MeaTech, an Israel-based developer of edible meat 3D bioprinting technology, has announced a number of key milestones for its business alongside its 2020 financial results.
Since commencing trading on the Tel Aviv Stock Exchange in January 2020, and then the Nasdaq in March 2021, MeaTech has become the first publicly traded company in the US to focus on cultured meat. The Nasdaq listing alone raised $28 million in a public offering of ADSs, in addition to the $15 million raised via several funding rounds throughout 2020.
February 2021 also saw the acquisition of Peace of Meat, a Belgian developer of cultured fat products, for a total of $17.7 million split between cash and equity. MeaTech will use Peace of Meat’s avian-focused technologies to expand its current capabilities, which are predominantly bovine meat-oriented. Future cultured meat products will be aimed at food processing companies looking to diversify their plant-based offerings, with Peace of Meat’s existing management team set to continue leading the avian development process.
Sharon Fima, CEO of MeaTech, states, “We are pleased with our execution throughout 2020. I would like to thank our wonderful management team and employees who worked tirelessly to ensure our continued growth despite a challenging year. The world is looking for more sustainable agriculture practices, and we believe cultured meats – created without slaughtering livestock – can be a significant advancement towards that goal.”
2020 financial results
MeaTech’s end-of-2020 cash position sat at $13.5 million compared to $1.2 million at the end of 2019. The company’s total assets also increased from $1.9 million to $17.4 million over the same period. Due to its early-stage nature, MeaTech does not yet generate any revenue and doesn’t expect to until it has fleshed out a full line of marketable products.
The company’s R&D costs increased from a total of $0.2 million in 2019 to $2.5 million in 2020, owing to its rapid acceleration in product development. Total operating expenses increased from $0.4 million to $18.5 million over the same period. MeaTech posted a net loss of $18.5 million for 2020 ($0.30 per ordinary share), including public listing expenses of $10.2 million.
Fima adds, “The past few months have seen great momentum for MeaTech, and we are very excited about the strategic initiatives we have in place. We look forward to further building MeaTech, establishing ourselves as global leaders and a hub for innovation in the cultured meat industry.”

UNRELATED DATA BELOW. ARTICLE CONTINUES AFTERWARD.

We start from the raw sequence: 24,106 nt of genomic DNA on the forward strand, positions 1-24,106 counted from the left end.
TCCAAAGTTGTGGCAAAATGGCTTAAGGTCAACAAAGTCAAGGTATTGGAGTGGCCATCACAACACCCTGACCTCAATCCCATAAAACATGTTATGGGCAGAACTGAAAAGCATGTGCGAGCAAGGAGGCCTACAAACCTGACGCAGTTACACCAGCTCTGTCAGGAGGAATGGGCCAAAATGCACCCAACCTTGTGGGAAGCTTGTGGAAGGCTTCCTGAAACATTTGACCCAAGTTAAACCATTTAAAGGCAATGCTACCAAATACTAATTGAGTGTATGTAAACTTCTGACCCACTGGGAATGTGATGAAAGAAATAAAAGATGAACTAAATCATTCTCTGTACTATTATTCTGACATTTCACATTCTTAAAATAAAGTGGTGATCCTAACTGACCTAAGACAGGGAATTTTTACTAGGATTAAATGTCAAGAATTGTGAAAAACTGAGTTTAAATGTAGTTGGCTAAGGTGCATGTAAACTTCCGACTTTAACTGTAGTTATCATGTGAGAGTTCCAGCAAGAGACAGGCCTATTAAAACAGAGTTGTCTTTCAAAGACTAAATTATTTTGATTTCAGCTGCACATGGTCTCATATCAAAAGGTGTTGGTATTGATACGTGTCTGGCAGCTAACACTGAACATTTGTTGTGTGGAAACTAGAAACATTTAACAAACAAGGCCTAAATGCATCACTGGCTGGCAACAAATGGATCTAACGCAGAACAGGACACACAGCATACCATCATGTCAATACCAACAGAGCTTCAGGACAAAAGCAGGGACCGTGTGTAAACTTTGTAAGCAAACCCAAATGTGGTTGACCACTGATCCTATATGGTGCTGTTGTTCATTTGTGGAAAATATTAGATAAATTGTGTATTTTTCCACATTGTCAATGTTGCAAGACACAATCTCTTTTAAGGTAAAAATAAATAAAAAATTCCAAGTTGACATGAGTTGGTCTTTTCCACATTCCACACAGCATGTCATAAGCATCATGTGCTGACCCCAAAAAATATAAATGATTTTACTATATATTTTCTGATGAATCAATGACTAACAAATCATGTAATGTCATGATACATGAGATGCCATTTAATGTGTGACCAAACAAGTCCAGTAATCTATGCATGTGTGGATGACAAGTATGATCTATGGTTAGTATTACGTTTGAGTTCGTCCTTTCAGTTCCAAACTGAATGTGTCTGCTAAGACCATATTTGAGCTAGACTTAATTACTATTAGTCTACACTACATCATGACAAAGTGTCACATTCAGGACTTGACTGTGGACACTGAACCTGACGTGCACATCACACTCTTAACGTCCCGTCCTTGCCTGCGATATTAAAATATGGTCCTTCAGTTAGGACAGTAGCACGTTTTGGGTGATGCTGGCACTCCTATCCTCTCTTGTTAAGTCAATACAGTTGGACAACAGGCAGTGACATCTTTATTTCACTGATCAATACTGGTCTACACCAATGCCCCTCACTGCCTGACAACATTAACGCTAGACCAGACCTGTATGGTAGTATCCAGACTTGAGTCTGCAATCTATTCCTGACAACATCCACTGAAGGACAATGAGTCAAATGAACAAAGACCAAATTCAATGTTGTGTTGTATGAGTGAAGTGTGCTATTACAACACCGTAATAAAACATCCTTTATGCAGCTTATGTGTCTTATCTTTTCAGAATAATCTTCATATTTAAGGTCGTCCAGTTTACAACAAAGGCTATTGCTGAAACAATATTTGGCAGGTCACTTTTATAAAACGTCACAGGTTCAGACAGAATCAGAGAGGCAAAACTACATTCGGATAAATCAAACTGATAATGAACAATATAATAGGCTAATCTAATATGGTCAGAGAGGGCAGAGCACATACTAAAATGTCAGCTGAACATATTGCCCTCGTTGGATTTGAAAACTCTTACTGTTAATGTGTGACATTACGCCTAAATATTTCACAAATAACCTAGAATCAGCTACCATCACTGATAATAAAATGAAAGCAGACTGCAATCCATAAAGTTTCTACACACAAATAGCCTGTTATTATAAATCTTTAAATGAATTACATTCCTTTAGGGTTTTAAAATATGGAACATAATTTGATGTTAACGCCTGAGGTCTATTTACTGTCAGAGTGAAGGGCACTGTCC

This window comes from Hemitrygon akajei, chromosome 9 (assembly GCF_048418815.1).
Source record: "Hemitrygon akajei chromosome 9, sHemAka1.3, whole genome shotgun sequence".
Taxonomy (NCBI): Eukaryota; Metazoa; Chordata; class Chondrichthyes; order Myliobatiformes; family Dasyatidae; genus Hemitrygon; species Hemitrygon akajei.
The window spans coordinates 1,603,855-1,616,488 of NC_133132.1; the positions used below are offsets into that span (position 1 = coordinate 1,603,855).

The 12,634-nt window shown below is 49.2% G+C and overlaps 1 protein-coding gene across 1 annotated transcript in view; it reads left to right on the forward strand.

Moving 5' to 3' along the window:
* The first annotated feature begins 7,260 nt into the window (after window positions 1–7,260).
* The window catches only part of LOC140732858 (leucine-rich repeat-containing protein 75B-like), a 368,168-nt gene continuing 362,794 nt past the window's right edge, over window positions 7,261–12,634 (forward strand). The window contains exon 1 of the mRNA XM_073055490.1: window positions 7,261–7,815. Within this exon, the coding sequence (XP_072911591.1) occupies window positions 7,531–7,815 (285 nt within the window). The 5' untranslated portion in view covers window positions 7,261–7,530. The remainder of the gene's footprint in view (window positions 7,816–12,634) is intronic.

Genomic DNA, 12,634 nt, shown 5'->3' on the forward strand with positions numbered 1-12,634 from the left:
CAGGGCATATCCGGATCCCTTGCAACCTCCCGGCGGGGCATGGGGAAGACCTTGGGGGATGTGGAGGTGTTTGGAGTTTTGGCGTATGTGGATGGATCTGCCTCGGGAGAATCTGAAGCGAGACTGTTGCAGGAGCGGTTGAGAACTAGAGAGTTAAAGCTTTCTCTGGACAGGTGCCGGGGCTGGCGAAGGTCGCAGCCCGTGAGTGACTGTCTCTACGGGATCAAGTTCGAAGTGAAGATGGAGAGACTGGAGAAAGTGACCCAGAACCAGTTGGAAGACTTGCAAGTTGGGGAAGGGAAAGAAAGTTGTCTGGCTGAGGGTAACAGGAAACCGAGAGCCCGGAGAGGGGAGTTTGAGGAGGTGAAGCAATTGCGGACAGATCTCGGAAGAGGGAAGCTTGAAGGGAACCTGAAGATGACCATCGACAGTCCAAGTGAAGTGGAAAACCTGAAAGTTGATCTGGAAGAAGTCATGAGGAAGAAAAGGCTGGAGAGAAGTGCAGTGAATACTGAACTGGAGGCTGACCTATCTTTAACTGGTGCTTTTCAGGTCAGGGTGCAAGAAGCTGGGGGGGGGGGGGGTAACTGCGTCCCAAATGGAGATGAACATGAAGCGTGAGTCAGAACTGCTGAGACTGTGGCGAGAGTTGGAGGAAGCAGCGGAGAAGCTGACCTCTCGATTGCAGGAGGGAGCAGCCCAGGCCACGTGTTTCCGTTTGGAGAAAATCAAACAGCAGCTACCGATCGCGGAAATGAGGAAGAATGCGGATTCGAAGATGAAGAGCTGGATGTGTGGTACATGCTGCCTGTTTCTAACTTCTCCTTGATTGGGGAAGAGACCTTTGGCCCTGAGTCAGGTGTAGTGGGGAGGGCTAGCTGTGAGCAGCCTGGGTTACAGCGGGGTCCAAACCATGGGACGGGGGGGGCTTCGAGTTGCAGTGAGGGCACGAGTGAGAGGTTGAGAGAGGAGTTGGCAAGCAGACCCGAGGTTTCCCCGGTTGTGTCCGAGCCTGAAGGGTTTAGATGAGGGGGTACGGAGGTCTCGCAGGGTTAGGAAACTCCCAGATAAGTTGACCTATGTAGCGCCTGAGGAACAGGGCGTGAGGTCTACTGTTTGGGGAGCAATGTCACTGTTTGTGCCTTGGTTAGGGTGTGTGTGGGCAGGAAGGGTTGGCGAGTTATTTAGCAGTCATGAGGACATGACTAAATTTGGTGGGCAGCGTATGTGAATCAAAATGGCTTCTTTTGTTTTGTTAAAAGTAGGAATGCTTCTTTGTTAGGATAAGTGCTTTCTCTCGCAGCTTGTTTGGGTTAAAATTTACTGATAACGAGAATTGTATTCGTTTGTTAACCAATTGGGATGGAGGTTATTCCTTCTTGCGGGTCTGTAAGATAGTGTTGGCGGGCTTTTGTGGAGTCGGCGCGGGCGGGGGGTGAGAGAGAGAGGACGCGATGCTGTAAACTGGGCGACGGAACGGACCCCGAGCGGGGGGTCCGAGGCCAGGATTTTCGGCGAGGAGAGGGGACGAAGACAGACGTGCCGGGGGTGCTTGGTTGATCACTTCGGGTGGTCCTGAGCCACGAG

The benefits of 3D printing cultured meat
MeaTech’s mission is to 3D bioprint lab-based cultured meat that emulates the real thing in every way. The company is currently in the process of developing a working bioprinter that works with stem cells to produce edible meat structures. The technology behind the bioprinter was successfully tested in November 2020, when the company fabricated an edible cultured beef fat structure.
As well as eliminating animal slaughter, the approach is expected to offer significant supply chain benefits to producers, reductions in greenhouse gases, and potential health advantages.
Fima concludes, “With the technology we are creating, we expect to see real meat grown in clean, controlled conditions in just months, instead of the years it takes to produce farm-raised meat. In addition to having the potential to be a more sustainable production process, cultured meat can be produced anywhere on the planet, changing supply chains.”
Israel is a hotspot for food printing startups such as MeaTech, with companies such as Redefine Meat and SavorEat also in the arena. Redefine Meat recently raised $29 million in Series A funding that it plans to use to support the commercial launch of its 3D printed vegan steak product later this year.
Late last year, SavorEat also raised $13 million in its Initial Public Offering (IPO) on the Tel Aviv Stock Exchange, which has valued the company at $51.2 million. The firm’s “robotic chef” uses 3D printing to transform a plant-based formula into cooked products that emulate meat.
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Featured image shows MeaTech 3D bioprinting a slab of real meat. Photo via MeaTech.